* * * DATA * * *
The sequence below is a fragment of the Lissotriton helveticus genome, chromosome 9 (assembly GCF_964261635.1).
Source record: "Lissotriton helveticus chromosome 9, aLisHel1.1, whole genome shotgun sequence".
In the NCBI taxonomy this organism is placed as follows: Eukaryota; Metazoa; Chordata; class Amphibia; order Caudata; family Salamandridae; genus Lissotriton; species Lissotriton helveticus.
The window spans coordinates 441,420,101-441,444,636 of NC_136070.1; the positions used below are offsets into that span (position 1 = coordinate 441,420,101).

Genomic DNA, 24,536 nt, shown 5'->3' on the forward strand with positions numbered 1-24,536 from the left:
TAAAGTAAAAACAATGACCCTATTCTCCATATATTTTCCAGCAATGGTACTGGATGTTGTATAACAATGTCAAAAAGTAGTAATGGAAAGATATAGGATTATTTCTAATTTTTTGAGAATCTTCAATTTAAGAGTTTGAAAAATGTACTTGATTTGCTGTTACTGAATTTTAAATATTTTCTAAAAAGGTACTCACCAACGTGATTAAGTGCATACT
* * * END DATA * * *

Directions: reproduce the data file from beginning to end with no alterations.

The sequence below is a fragment of the Lissotriton helveticus genome, chromosome 9 (assembly GCF_964261635.1).
Source record: "Lissotriton helveticus chromosome 9, aLisHel1.1, whole genome shotgun sequence".
In the NCBI taxonomy this organism is placed as follows: Eukaryota; Metazoa; Chordata; class Amphibia; order Caudata; family Salamandridae; genus Lissotriton; species Lissotriton helveticus.
The window spans coordinates 441,420,101-441,444,636 of NC_136070.1; the positions used below are offsets into that span (position 1 = coordinate 441,420,101).

Genomic DNA, 24,536 nt, shown 5'->3' on the forward strand with positions numbered 1-24,536 from the left:
TAAAGTAAAAACAATGACCCTATTCTCCATATATTTTCCAGCAATGGTACTGGATGTTGTATAACAATGTCAAAAAGTAGTAATGGAAAGATATAGGATTATTTCTAATTTTTTGAGAATCTTCAATTTAAGAGTTTGAAAAATGTACTTGATTTGCTGTTACTGAATTTTAAATATTTTCTAAAAAGGTACTCACCAACGTGATTAAGTGCATACT